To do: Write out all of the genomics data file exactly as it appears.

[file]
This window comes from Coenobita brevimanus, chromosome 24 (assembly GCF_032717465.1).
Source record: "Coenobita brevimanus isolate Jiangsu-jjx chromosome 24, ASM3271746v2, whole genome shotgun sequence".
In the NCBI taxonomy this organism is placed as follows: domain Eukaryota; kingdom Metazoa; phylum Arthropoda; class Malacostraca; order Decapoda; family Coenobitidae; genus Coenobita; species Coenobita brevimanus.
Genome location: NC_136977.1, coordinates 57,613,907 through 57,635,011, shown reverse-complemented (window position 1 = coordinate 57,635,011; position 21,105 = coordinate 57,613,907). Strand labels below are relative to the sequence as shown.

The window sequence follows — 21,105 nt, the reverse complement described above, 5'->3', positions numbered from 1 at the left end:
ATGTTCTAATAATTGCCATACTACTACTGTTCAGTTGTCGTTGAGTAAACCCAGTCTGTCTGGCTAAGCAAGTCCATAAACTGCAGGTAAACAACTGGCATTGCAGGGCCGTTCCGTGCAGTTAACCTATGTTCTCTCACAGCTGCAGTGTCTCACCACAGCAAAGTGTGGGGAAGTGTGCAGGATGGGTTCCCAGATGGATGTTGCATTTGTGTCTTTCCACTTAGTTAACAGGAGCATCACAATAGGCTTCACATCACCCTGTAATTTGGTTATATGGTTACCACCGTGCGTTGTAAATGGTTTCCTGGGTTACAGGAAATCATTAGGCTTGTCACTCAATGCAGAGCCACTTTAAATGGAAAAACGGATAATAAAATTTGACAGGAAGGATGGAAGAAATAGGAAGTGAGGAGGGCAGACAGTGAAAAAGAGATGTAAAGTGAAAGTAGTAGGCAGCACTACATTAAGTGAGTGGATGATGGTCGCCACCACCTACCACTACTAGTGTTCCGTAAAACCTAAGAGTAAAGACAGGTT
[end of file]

This window comes from Coenobita brevimanus, chromosome 24 (assembly GCF_032717465.1).
Source record: "Coenobita brevimanus isolate Jiangsu-jjx chromosome 24, ASM3271746v2, whole genome shotgun sequence".
In the NCBI taxonomy this organism is placed as follows: domain Eukaryota; kingdom Metazoa; phylum Arthropoda; class Malacostraca; order Decapoda; family Coenobitidae; genus Coenobita; species Coenobita brevimanus.
Genome location: NC_136977.1, coordinates 57,613,907 through 57,635,011, shown reverse-complemented (window position 1 = coordinate 57,635,011; position 21,105 = coordinate 57,613,907). Strand labels below are relative to the sequence as shown.

The window sequence follows — 21,105 nt, the reverse complement described above, 5'->3', positions numbered from 1 at the left end:
ATGTTCTAATAATTGCCATACTACTACTGTTCAGTTGTCGTTGAGTAAACCCAGTCTGTCTGGCTAAGCAAGTCCATAAACTGCAGGTAAACAACTGGCATTGCAGGGCCGTTCCGTGCAGTTAACCTATGTTCTCTCACAGCTGCAGTGTCTCACCACAGCAAAGTGTGGGGAAGTGTGCAGGATGGGTTCCCAGATGGATGTTGCATTTGTGTCTTTCCACTTAGTTAACAGGAGCATCACAATAGGCTTCACATCACCCTGTAATTTGGTTATATGGTTACCACCGTGCGTTGTAAATGGTTTCCTGGGTTACAGGAAATCATTAGGCTTGTCACTCAATGCAGAGCCACTTTAAATGGAAAAACGGATAATAAAATTTGACAGGAAGGATGGAAGAAATAGGAAGTGAGGAGGGCAGACAGTGAAAAAGAGATGTAAAGTGAAAGTAGTAGGCAGCACTACATTAAGTGAGTGGATGATGGTCGCCACCACCTACCACTACTAGTGTTCCGTAAAACCTAAGAGTAAAGACAGGTT